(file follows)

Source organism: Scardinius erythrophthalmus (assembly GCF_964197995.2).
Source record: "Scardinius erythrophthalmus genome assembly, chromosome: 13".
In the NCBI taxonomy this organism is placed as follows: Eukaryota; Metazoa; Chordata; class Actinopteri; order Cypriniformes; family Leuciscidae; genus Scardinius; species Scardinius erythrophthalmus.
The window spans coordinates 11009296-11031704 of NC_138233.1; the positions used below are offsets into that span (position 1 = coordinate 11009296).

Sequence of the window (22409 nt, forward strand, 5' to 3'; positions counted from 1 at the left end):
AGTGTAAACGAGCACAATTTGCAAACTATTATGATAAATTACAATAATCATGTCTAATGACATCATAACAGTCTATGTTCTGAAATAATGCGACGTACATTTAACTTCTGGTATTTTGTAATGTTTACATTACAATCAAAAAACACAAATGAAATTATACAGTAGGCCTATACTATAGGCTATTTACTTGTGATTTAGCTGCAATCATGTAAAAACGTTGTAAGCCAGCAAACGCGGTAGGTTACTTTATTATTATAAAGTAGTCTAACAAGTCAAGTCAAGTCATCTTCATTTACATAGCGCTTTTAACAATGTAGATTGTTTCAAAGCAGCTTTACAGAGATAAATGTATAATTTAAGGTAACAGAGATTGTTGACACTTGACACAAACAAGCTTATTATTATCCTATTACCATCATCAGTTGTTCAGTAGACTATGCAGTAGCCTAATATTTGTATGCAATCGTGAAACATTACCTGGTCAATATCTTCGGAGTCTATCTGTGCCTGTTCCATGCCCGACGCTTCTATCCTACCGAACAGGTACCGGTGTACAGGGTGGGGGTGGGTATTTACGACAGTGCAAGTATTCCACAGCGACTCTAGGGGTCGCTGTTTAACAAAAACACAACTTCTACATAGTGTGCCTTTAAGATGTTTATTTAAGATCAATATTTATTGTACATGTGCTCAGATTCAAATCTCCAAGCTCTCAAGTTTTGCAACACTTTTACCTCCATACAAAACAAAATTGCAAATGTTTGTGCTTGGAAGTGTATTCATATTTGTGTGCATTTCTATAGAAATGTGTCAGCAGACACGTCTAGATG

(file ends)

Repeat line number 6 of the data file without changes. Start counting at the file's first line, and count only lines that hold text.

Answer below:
AGTGTAAACGAGCACAATTTGCAAACTATTATGATAAATTACAATAATCATGTCTAATGACATCATAACAGTCTATGTTCTGAAATAATGCGACGTACATTTAACTTCTGGTATTTTGTAATGTTTACATTACAATCAAAAAACACAAATGAAATTATACAGTAGGCCTATACTATAGGCTATTTACTTGTGATTTAGCTGCAATCATGTAAAAACGTTGTAAGCCAGCAAACGCGGTAGGTTACTTTATTATTATAAAGTAGTCTAACAAGTCAAGTCAAGTCATCTTCATTTACATAGCGCTTTTAACAATGTAGATTGTTTCAAAGCAGCTTTACAGAGATAAATGTATAATTTAAGGTAACAGAGATTGTTGACACTTGACACAAACAAGCTTATTATTATCCTATTACCATCATCAGTTGTTCAGTAGACTATGCAGTAGCCTAATATTTGTATGCAATCGTGAAACATTACCTGGTCAATATCTTCGGAGTCTATCTGTGCCTGTTCCATGCCCGACGCTTCTATCCTACCGAACAGGTACCGGTGTACAGGGTGGGGGTGGGTATTTACGACAGTGCAAGTATTCCACAGCGACTCTAGGGGTCGCTGTTTAACAAAAACACAACTTCTACATAGTGTGCCTTTAAGATGTTTATTTAAGATCAATATTTATTGTACATGTGCTCAGATTCAAATCTCCAAGCTCTCAAGTTTTGCAACACTTTTACCTCCATACAAAACAAAATTGCAAATGTTTGTGCTTGGAAGTGTATTCATATTTGTGTGCATTTCTATAGAAATGTGTCAGCAGACACGTCTAGATG